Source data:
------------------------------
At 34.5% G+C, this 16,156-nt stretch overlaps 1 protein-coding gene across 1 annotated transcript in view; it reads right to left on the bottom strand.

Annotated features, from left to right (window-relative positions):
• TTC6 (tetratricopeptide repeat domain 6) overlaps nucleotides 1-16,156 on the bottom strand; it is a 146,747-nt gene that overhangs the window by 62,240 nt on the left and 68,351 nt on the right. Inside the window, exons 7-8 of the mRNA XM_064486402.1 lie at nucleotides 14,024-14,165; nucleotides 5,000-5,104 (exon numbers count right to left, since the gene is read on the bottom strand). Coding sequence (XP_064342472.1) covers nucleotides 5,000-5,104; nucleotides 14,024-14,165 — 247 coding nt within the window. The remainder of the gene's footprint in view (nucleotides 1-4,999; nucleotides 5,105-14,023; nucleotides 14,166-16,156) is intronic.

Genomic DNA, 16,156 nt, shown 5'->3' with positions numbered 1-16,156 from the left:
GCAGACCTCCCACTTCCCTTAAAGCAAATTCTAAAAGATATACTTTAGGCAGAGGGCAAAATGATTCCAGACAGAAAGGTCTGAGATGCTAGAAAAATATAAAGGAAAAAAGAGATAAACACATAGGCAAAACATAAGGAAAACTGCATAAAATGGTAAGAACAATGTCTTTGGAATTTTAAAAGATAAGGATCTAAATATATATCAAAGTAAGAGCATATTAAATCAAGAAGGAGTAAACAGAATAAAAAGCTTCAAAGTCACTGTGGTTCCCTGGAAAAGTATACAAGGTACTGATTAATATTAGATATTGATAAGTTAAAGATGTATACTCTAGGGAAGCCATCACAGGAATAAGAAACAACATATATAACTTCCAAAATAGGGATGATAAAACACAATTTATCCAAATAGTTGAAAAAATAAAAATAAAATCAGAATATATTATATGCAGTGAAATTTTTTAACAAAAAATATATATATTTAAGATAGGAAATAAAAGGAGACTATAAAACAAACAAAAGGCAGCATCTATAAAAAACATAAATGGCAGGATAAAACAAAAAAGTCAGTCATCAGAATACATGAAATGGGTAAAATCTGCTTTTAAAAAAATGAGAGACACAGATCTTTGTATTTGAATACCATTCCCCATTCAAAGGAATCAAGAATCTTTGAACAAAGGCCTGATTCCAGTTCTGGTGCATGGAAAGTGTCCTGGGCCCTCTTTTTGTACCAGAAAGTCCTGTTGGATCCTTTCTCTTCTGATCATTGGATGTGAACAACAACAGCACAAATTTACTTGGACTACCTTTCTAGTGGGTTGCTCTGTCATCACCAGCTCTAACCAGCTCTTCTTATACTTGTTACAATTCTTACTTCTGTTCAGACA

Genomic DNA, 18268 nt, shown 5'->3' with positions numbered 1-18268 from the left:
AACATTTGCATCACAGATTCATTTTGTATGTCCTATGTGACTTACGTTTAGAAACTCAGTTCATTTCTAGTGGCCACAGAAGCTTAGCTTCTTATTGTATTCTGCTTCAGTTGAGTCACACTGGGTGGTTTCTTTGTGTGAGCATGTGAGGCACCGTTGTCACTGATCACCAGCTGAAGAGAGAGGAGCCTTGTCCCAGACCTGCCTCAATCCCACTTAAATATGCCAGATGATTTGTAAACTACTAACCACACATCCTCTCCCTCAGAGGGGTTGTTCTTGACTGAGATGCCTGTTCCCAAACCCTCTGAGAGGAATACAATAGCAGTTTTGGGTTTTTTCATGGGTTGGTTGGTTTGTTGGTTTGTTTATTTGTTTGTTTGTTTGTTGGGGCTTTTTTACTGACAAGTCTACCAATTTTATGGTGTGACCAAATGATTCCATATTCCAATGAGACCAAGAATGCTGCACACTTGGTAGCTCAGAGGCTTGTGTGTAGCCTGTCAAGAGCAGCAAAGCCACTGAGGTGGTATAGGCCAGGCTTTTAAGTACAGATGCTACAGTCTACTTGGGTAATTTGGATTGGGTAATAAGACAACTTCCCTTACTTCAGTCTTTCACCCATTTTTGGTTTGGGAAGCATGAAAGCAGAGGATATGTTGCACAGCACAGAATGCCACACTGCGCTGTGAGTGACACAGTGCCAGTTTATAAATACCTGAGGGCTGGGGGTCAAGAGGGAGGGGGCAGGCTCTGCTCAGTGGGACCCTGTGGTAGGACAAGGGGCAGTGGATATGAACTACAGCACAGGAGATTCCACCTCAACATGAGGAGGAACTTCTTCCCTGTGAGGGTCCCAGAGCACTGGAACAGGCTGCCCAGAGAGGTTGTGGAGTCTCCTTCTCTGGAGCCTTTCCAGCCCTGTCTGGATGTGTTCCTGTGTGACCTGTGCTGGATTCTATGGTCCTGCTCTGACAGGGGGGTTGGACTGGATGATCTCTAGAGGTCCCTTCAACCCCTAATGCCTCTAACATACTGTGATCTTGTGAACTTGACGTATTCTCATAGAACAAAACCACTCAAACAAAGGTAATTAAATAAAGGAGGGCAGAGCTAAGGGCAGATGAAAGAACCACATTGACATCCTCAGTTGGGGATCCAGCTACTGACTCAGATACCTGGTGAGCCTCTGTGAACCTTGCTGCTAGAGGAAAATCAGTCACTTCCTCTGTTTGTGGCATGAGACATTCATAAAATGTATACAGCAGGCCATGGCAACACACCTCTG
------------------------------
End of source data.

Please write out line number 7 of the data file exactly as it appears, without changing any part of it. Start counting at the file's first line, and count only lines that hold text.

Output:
AACATTTGCATCACAGATTCATTTTGTATGTCCTATGTGACTTACGTTTAGAAACTCAGTTCATTTCTAGTGGCCACAGAAGCTTAGCTTCTTATTGTATTCTGCTTCAGTTGAGTCACACTGGGTGGTTTCTTTGTGTGAGCATGTGAGGCACCGTTGTCACTGATCACCAGCTGAAGAGAGAGGAGCCTTGTCCCAGACCTGCCTCAATCCCACTTAAATATGCCAGATGATTTGTAAACTACTAACCACACATCCTCTCCCTCAGAGGGGTTGTTCTTGACTGAGATGCCTGTTCCCAAACCCTCTGAGAGGAATACAATAGCAGTTTTGGGTTTTTTCATGGGTTGGTTGGTTTGTTGGTTTGTTTATTTGTTTGTTTGTTTGTTGGGGCTTTTTTACTGACAAGTCTACCAATTTTATGGTGTGACCAAATGATTCCATATTCCAATGAGACCAAGAATGCTGCACACTTGGTAGCTCAGAGGCTTGTGTGTAGCCTGTCAAGAGCAGCAAAGCCACTGAGGTGGTATAGGCCAGGCTTTTAAGTACAGATGCTACAGTCTACTTGGGTAATTTGGATTGGGTAATAAGACAACTTCCCTTACTTCAGTCTTTCACCCATTTTTGGTTTGGGAAGCATGAAAGCAGAGGATATGTTGCACAGCACAGAATGCCACACTGCGCTGTGAGTGACACAGTGCCAGTTTATAAATACCTGAGGGCTGGGGGTCAAGAGGGAGGGGGCAGGCTCTGCTCAGTGGGACCCTGTGGTAGGACAAGGGGCAGTGGATATGAACTACAGCACAGGAGATTCCACCTCAACATGAGGAGGAACTTCTTCCCTGTGAGGGTCCCAGAGCACTGGAACAGGCTGCCCAGAGAGGTTGTGGAGTCTCCTTCTCTGGAGCCTTTCCAGCCCTGTCTGGATGTGTTCCTGTGTGACCTGTGCTGGATTCTATGGTCCTGCTCTGACAGGGGGGTTGGACTGGATGATCTCTAGAGGTCCCTTCAACCCCTAATGCCTCTAACATACTGTGATCTTGTGAACTTGACGTATTCTCATAGAACAAAACCACTCAAACAAAGGTAATTAAATAAAGGAGGGCAGAGCTAAGGGCAGATGAAAGAACCACATTGACATCCTCAGTTGGGGATCCAGCTACTGACTCAGATACCTGGTGAGCCTCTGTGAACCTTGCTGCTAGAGGAAAATCAGTCACTTCCTCTGTTTGTGGCATGAGACATTCATAAAATGTATACAGCAGGCCATGGCAACACACCTCTG